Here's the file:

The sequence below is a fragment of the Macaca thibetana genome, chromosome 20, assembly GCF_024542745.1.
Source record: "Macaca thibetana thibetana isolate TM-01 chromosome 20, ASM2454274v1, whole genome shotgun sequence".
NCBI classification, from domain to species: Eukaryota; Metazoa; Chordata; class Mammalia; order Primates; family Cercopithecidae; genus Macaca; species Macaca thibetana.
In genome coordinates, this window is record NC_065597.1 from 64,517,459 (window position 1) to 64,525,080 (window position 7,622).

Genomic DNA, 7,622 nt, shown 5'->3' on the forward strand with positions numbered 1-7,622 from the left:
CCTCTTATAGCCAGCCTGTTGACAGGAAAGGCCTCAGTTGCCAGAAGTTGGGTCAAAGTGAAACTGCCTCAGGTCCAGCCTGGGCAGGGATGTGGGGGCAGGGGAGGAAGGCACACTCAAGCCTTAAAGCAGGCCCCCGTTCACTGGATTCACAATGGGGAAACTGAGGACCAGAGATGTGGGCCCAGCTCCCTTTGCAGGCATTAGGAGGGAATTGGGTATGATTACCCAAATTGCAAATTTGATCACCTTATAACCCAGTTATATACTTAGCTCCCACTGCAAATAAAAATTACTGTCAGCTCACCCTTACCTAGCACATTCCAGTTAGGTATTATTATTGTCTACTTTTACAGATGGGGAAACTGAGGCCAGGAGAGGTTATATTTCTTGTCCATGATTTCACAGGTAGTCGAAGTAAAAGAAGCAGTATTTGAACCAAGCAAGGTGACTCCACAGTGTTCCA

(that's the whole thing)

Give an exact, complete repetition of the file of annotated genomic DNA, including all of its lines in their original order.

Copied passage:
The sequence below is a fragment of the Macaca thibetana genome, chromosome 20, assembly GCF_024542745.1.
Source record: "Macaca thibetana thibetana isolate TM-01 chromosome 20, ASM2454274v1, whole genome shotgun sequence".
NCBI classification, from domain to species: Eukaryota; Metazoa; Chordata; class Mammalia; order Primates; family Cercopithecidae; genus Macaca; species Macaca thibetana.
In genome coordinates, this window is record NC_065597.1 from 64,517,459 (window position 1) to 64,525,080 (window position 7,622).

Genomic DNA, 7,622 nt, shown 5'->3' on the forward strand with positions numbered 1-7,622 from the left:
CCTCTTATAGCCAGCCTGTTGACAGGAAAGGCCTCAGTTGCCAGAAGTTGGGTCAAAGTGAAACTGCCTCAGGTCCAGCCTGGGCAGGGATGTGGGGGCAGGGGAGGAAGGCACACTCAAGCCTTAAAGCAGGCCCCCGTTCACTGGATTCACAATGGGGAAACTGAGGACCAGAGATGTGGGCCCAGCTCCCTTTGCAGGCATTAGGAGGGAATTGGGTATGATTACCCAAATTGCAAATTTGATCACCTTATAACCCAGTTATATACTTAGCTCCCACTGCAAATAAAAATTACTGTCAGCTCACCCTTACCTAGCACATTCCAGTTAGGTATTATTATTGTCTACTTTTACAGATGGGGAAACTGAGGCCAGGAGAGGTTATATTTCTTGTCCATGATTTCACAGGTAGTCGAAGTAAAAGAAGCAGTATTTGAACCAAGCAAGGTGACTCCACAGTGTTCCA